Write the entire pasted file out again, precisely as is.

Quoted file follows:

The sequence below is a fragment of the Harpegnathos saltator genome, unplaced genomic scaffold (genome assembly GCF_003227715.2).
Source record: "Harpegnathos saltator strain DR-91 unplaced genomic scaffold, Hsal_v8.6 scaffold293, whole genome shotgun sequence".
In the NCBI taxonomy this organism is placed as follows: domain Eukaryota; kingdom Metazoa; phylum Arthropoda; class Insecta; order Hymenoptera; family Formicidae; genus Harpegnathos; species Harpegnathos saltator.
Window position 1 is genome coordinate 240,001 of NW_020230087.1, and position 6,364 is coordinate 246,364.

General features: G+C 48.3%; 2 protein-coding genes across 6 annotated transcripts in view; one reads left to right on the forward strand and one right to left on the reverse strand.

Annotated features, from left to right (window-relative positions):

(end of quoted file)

The sequence below is a fragment of the Harpegnathos saltator genome, unplaced genomic scaffold (genome assembly GCF_003227715.2).
Source record: "Harpegnathos saltator strain DR-91 unplaced genomic scaffold, Hsal_v8.6 scaffold293, whole genome shotgun sequence".
In the NCBI taxonomy this organism is placed as follows: domain Eukaryota; kingdom Metazoa; phylum Arthropoda; class Insecta; order Hymenoptera; family Formicidae; genus Harpegnathos; species Harpegnathos saltator.
Window position 1 is genome coordinate 240,001 of NW_020230087.1, and position 6,364 is coordinate 246,364.

General features: G+C 48.3%; 2 protein-coding genes across 6 annotated transcripts in view; one reads left to right on the forward strand and one right to left on the reverse strand.

Annotated features, from left to right (window-relative positions):